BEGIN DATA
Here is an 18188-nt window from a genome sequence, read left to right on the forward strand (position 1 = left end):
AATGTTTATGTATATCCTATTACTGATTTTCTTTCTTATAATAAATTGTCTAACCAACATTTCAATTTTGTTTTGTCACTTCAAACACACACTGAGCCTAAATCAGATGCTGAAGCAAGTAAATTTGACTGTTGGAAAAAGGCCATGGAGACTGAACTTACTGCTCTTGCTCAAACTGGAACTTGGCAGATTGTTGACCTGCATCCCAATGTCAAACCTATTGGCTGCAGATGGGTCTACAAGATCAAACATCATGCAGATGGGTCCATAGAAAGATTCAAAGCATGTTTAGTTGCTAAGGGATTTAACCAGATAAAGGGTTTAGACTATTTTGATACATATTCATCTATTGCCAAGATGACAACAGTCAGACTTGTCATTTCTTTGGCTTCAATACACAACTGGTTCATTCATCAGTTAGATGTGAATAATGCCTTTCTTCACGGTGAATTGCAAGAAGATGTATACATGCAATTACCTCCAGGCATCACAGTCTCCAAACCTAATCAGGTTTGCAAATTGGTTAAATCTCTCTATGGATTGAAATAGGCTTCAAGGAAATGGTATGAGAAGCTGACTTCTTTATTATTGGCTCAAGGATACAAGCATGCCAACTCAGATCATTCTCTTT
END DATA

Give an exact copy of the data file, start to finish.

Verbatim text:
Here is an 18188-nt window from a genome sequence, read left to right on the forward strand (position 1 = left end):
AATGTTTATGTATATCCTATTACTGATTTTCTTTCTTATAATAAATTGTCTAACCAACATTTCAATTTTGTTTTGTCACTTCAAACACACACTGAGCCTAAATCAGATGCTGAAGCAAGTAAATTTGACTGTTGGAAAAAGGCCATGGAGACTGAACTTACTGCTCTTGCTCAAACTGGAACTTGGCAGATTGTTGACCTGCATCCCAATGTCAAACCTATTGGCTGCAGATGGGTCTACAAGATCAAACATCATGCAGATGGGTCCATAGAAAGATTCAAAGCATGTTTAGTTGCTAAGGGATTTAACCAGATAAAGGGTTTAGACTATTTTGATACATATTCATCTATTGCCAAGATGACAACAGTCAGACTTGTCATTTCTTTGGCTTCAATACACAACTGGTTCATTCATCAGTTAGATGTGAATAATGCCTTTCTTCACGGTGAATTGCAAGAAGATGTATACATGCAATTACCTCCAGGCATCACAGTCTCCAAACCTAATCAGGTTTGCAAATTGGTTAAATCTCTCTATGGATTGAAATAGGCTTCAAGGAAATGGTATGAGAAGCTGACTTCTTTATTATTGGCTCAAGGATACAAGCATGCCAACTCAGATCATTCTCTTT